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Hughan, Harold Randolph (1893–1987)

by Terence Lane

This article was published in Australian Dictionary of Biography, Volume 17, (MUP), 2007

Harold Randolph Hughan (1893-1987), potter, was born on 11 July 1893 at Mildura, Victoria, second of ten children of Victorian-born Randolph Hughan, gardener, and his English-born wife Emily, née Clayton. Much of Harold’s childhood was spent at Hamilton, Victoria, where—after leaving school in 1906—he completed an apprenticeship as a mechanical engineer. In 1910 he moved to Geelong and retrained, by correspondence, as an electrical engineer. Having served in the Militia for some years, on 27 October 1915 Hughan enlisted in the Australian Imperial Force. He saw action on the Western Front in 1916-18 with the 3rd Divisional Signal Company and the 44th Battalion. In November 1917 he was commissioned and in March 1918 promoted to lieutenant. At the parish church of St James, Toxteth Park, Liverpool, England, on 2 September 1919 he married Lily Booth. They arrived in Melbourne in February 1920 and his AIF appointment terminated on 14 April. He continued to serve in the Militia, rising to major in the Volunteer Defence Corps during World War II.

After several jobs, Hughan moved to Melbourne and joined the firm of Oliver J. Nilsen, for whom he worked as an electrical engineer until his retirement in 1963. Long interested in crafts—including woodwork and weaving—he was introduced to pottery in the early 1940s by his wife and their son, Robert, who had taken it up as a hobby. Bernard Leach’s A Potter’s Book (1940) attracted him to studio pottery in the Anglo-Japanese tradition; C. F. Binns’s The Potter’s Craft (1910) taught him to throw pots on a wheel he devised from the crankshaft of a motorcar engine. He soon built his own kiln and made stoneware in a workshop behind his Glen Iris home.

Hughan drew inspiration from the Herbert Kent collection of Chinese ceramics at the National Gallery of Victoria: his great love was the pots of the Song and T’ang Dynasties, but his interests encompassed many aspects of historic and contemporary practice. Seeking an `Australian idiom’, he also experimented with new forms. It was important to him that his pots were domestic, functional and affordable; yet they were also distinguished by subtle shapes and beautiful glazes, particularly the Orient-inspired celadons and tenmokus. He gained a devoted following, especially for his large platters, decorated with oriental motifs, native iris or sprays of bamboo. While prolific, he worked at his own pace well into his nineties. `I do not make pottery for a living’, he said in 1984, `it [is] purely for pleasure, and always has been’.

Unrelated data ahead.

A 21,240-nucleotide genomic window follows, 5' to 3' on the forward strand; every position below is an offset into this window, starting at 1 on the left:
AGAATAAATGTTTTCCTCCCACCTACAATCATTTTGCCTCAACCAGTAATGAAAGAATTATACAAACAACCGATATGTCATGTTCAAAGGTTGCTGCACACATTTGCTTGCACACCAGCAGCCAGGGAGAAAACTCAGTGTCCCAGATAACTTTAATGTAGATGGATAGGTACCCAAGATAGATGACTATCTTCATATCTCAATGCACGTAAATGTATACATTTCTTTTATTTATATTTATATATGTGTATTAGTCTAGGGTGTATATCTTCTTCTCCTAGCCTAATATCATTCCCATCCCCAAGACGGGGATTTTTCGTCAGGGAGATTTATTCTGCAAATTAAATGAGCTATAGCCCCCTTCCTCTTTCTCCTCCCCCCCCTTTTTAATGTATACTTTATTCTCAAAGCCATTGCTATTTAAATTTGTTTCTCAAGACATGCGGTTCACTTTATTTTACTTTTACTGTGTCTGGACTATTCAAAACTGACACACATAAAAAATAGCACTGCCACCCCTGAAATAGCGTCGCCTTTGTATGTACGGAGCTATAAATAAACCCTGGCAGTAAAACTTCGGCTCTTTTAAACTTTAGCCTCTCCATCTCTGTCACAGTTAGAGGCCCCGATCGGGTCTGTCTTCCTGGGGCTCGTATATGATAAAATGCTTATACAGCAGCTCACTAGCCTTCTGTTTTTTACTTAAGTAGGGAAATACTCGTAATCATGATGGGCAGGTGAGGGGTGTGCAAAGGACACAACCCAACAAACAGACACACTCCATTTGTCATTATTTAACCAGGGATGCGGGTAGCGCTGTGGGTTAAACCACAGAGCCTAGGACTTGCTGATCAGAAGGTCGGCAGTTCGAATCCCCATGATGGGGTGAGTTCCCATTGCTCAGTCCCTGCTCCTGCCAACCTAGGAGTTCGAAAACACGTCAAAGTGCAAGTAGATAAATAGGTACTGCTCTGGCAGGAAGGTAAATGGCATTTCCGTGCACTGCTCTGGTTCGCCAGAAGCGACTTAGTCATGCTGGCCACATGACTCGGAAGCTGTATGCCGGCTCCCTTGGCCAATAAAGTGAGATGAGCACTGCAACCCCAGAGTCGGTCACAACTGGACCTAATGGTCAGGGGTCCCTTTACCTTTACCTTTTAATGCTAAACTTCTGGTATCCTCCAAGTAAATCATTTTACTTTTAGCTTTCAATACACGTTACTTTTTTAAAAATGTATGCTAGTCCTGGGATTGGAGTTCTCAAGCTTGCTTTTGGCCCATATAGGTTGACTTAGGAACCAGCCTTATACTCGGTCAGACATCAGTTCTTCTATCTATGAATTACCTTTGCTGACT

An exhibition of Hughan’s work at Georges Gallery, Melbourne, in 1950, led to his becoming one of the first contemporary studio potters to be represented in the National Gallery of Victoria. Later exhibitions included major retrospectives at the NGV (1969, 1983). His work has also been collected by the National Gallery of Australia, most Australian State and regional galleries, and by the Victoria and Albert Museum, London. A member of the Arts and Crafts Society of Victoria since 1949, he was invited in 1970 to be the patron of the Victorian Ceramic Group, which established an award in his name. In 1978 he was appointed MBE.

Of slight build, and known to close friends simply as `Buzz’, Hughan was described by Kenneth Hood, who had championed his work, as being, like his pots, `reserved and unassuming’. Predeceased by his wife (1966), and survived by his son, he died at Prahran, Melbourne, on 23 October 1987, and was buried in Springvale cemetery.

Select Bibliography

  • H. R. Hughan Retrospective Exhibition (1969)
  • K. Fahy et al (eds), Australian Art Pottery 1900-1950 (2004)
  • Craft Australia, winter 1983, p 68
  • H. de Berg, interview with H. R. Hughan (transcript, 1965, National Library of Australia).

Citation details

Terence Lane, 'Hughan, Harold Randolph (1893–1987)', Australian Dictionary of Biography, National Centre of Biography, Australian National University, http://adb.anu.edu.au/biography/hughan-harold-randolph-12664/text22823, published first in hardcopy 2007, accessed online 20 January 2018.

This article was first published in hardcopy in Australian Dictionary of Biography, Volume 17, (MUP), 2007

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